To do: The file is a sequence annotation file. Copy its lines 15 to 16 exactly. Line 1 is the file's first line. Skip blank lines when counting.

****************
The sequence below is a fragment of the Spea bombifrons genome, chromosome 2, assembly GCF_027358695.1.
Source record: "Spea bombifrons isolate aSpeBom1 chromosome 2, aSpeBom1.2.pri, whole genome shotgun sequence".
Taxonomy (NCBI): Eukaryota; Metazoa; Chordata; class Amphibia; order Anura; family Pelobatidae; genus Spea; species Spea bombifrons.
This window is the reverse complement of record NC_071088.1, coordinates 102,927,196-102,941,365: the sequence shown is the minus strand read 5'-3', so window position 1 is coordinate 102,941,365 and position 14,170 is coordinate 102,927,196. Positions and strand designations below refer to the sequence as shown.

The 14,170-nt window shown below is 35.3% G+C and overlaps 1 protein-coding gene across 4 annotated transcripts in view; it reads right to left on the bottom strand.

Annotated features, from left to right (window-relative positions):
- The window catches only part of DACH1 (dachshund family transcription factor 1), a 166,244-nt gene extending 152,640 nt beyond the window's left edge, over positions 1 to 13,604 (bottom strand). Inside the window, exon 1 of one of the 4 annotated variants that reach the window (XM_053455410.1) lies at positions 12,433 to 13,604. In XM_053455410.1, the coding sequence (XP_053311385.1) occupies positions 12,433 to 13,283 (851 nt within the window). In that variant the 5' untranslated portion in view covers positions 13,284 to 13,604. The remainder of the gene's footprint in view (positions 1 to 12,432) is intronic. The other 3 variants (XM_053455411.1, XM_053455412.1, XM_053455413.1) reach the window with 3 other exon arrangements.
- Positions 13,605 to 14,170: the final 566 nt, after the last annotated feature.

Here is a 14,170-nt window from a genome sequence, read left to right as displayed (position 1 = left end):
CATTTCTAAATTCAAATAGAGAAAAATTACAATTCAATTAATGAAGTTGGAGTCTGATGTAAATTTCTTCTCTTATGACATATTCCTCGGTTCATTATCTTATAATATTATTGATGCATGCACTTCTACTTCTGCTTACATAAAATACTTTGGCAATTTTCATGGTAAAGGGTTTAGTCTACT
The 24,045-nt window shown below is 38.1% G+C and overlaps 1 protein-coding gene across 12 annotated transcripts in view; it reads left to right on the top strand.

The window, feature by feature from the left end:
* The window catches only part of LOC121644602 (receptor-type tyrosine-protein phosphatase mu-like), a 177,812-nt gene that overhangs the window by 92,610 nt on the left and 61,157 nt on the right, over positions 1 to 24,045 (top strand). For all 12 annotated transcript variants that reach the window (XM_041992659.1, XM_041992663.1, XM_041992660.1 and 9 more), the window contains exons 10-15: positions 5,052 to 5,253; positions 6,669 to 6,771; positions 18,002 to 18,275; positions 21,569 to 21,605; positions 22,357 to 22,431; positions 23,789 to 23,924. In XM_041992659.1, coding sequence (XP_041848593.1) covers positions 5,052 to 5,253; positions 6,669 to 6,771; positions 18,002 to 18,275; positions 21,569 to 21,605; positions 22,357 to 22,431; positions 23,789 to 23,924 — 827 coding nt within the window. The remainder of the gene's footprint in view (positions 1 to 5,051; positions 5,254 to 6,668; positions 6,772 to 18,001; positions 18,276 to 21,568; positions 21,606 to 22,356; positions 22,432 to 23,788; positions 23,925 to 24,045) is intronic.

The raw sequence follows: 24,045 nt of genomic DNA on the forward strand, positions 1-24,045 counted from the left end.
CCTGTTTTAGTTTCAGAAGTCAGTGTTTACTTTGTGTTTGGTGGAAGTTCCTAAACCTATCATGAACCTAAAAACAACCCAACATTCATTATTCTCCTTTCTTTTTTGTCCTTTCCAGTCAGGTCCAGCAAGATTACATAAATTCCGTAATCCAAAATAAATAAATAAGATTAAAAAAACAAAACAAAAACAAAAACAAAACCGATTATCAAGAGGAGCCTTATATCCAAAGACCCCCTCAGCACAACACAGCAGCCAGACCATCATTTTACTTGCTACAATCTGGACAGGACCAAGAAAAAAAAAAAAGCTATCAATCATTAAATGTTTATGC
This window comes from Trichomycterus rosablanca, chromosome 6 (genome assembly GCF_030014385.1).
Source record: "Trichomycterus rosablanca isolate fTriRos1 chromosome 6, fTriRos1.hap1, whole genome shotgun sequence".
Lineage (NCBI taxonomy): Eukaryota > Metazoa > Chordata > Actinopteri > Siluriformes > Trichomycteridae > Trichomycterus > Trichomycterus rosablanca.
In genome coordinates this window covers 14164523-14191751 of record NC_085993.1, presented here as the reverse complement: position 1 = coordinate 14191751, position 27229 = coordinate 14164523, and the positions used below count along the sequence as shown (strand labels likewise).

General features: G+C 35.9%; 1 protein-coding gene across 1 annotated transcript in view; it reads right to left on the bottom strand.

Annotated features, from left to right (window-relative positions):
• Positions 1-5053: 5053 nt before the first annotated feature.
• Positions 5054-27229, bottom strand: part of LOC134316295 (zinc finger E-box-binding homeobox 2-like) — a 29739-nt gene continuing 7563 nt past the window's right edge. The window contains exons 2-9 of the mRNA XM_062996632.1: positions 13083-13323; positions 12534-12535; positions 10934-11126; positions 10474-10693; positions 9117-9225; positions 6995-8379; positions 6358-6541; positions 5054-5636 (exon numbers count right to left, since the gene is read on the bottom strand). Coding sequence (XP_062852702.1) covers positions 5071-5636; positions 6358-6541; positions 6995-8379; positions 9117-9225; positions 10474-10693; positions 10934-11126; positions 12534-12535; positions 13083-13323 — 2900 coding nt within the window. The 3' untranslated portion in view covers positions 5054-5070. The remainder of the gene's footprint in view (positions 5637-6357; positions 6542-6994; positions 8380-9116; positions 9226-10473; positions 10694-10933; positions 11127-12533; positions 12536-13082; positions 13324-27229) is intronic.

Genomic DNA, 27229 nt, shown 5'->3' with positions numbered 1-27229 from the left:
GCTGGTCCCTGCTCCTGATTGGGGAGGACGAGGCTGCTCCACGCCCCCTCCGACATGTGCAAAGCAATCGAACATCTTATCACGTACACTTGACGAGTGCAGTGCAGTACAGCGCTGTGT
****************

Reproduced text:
CCTGTTTTAGTTTCAGAAGTCAGTGTTTACTTTGTGTTTGGTGGAAGTTCCTAAACCTATCATGAACCTAAAAACAACCCAACATTCATTATTCTCCTTTCTTTTTTGTCCTTTCCAGTCAGGTCCAGCAAGATTACATAAATTCCGTAATCCAAAATAAATAAATAAGATTAAAAAAACAAAACAAAAACAAAAACAAAACCGATTATCAAGAGGAGCCTTATATCCAAAGACCCCCTCAGCACAACACAGCAGCCAGACCATCATTTTACTTGCTACAATCTGGACAGGACCAAGAAAAAAAAAAAAGCTATCAATCATTAAATGTTTATGC
This window comes from Trichomycterus rosablanca, chromosome 6 (genome assembly GCF_030014385.1).